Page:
Vladislav Orani, 18, and his brother Andrii, 30, were riding their bikes home to Bucha after visiting their sister in a nearby village. This was about a month after the Russians had invaded their hometown. On their route home, they encountered a Russian checkpoint, where Russian soldiers demanded to see their papers. This innocuous interaction ended with both men being beaten and taken prisoner by the Russians to be used for prisoner exchanges.
The Russian invaders habitually abuse their power in interactions with Ukrainian citizens and have made a practice of capturing random citizens to use as leverage in prisoner exchanges.
This is just one instance of the human rights violations and compromised ethics that underlie the entire Russian invasion and their war tactics. Since the invasion, some Russian soldiers have been tried for war crimes in Ukraine, but imprisoning the soldiers doesn’t get to the root of this problem. Russian military and political leaders are calling the shots and have been encouraging aggression and intimidation all the while. Prosecuting these soldiers is a start, but we shouldn’t stop there. Vladimir Putin and the leaders who have facilitated these atrocities must be held accountable for their crimes against the Ukrainian people.
The Orani brothers’ experience demonstrates just how arbitrary and evil Russian tactics can be. Expecting to be stopped for papers, the two had the necessary documents with them so that they could make it home without issue. After the Russians reviewed their papers, however, they did something the brothers had not expected.
“Show us your smartphones!” the soldiers at the checkpoint demanded.
“We don’t have phones,” they answered. “We have nothing to give you.”
At this point, the soldiers grew angry and began accusing the men of hiding their phones before they reached the checkpoint. “We know what you’ve done,” the soldiers said angrily. “We see through you.”
The brothers were now scared — they really didn’t have smartphones.
“You threw away your phones because you’re spies,” the soldiers declared. Before they could even deny this ludicrous claim, the soldiers tied them up, put bags over their heads, and shoved them into an armored personnel carrier.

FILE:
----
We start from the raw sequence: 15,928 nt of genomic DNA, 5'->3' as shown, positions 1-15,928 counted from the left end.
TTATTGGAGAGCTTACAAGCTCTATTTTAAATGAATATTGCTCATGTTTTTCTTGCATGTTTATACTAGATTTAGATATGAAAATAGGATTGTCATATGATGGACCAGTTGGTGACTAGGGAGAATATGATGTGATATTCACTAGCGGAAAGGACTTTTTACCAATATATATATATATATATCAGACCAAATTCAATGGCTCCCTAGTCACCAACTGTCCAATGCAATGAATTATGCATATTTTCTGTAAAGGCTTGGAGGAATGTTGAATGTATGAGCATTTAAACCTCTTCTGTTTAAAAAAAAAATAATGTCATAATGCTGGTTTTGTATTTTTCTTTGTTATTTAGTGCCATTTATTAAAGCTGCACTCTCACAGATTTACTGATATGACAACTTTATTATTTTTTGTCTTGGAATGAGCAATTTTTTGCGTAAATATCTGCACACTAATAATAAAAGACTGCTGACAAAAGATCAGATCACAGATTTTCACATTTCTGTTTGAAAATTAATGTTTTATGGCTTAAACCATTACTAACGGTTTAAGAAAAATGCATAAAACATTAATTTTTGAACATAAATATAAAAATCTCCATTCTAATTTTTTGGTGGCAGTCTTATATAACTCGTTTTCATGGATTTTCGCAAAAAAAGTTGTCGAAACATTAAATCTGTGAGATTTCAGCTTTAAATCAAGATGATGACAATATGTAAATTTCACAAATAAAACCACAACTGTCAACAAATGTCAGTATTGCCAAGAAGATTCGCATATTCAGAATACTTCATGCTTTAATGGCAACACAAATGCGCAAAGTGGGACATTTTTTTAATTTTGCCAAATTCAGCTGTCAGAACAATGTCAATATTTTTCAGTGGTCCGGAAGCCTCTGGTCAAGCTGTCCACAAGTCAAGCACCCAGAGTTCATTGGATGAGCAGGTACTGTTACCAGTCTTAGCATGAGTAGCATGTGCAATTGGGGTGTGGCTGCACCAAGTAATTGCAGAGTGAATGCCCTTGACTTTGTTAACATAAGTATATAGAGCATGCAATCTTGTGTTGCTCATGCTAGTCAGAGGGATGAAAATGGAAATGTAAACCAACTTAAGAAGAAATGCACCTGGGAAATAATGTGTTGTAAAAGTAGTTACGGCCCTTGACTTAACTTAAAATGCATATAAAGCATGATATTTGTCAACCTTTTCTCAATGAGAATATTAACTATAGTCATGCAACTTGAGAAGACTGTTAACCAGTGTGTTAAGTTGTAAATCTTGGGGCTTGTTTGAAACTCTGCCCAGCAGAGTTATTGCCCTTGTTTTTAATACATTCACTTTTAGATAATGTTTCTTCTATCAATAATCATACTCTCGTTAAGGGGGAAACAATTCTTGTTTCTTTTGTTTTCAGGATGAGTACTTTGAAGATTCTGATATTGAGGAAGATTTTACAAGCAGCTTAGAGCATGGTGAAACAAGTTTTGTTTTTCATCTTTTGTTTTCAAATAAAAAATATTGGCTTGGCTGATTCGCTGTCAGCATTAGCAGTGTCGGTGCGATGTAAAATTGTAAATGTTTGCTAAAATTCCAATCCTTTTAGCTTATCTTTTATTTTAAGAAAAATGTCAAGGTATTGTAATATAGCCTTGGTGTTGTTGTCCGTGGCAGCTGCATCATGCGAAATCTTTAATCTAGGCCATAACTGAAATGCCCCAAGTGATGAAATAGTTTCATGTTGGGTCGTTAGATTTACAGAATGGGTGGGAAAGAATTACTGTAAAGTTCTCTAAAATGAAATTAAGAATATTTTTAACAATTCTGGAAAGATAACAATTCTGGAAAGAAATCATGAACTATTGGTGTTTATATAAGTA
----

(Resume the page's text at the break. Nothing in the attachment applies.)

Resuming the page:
I heard this story from the younger Orani brother in December when I was invited to visit Bucha as a special guest of the Ukrainian Regional Police. I met him and his mother at a police station outside of Kyiv.
“They beat us,” he said flatly. “They struck our ribs and bodies with batons for at least half an hour. Then they drove us to the Belarus border.”
In Belarus, things got slightly better for Vladislav — perhaps because he was under 18 at the time. “They took me to a dorm where there were other Ukrainian refugees. We stayed for four or five days, not leaving our beds except to go to the dining room,” he explained. “After that, they took me to an orphanage in Belarus. I turned 18 there.”
On April 22, nearly six weeks after he and his brother’s unjustified arrest, Vladislav Orani was released as part of a prisoner exchange. It was the first time his mother knew what had happened to him.
Here, Mrs. Orani stepped in. She told me that Vladislav’s release was bittersweet because she still had no information regarding her son Andrii’s whereabouts. He is not listed on any prison records. In addition, after the two brothers were captured, her son-in-law was also caught up in a Russian sweep. He, too, remains missing. Meanwhile, her daughter has given birth.
Her only hope is that her son and son-in-law will be exchanged for Russian prisoners. But even that hope is tinged with anguish,
“As soon as they make the exchange,” she said, “the Russian soldiers will be back killing Ukrainians again.”
As of mid-December, this practice of kidnapping Ukrainians to exchange for Russian prisoners of war had resulted in at least 20,000 prisoner swaps. That means at least as many Ukrainians have been kidnapped — and many of those tens of thousands of Russians went back to the front lines.
Many of us know that the Russians are using unethical means to try to force their way to victory. Still, we must acknowledge the elephant in the room: The Kremlin, with Mr. Putin at the top, bears direct responsibility for these crimes.
As the international community continues to support Ukraine and condemn Russia’s invasion, we must not minimize their leadership’s role simply because they aren’t the ones drafted to the front lines. Mr. Putin has created a culture that condones his army’s unethical actions. To adequately hold Russia accountable for its war crimes, we need to investigate and try individuals of all ranks and ensure that Russia’s political and military leaders are unable to ever lead their army to commit such atrocities again.
• Harvard graduate Mitzi Perdue is a writer, speaker, and author of the award-winning biography “Relentless,” the story of Mark Victor Hansen, the “Chicken Soup for the Soul” co-author. All royalties for this book will go to supporting humanitarian relief for Ukraine.
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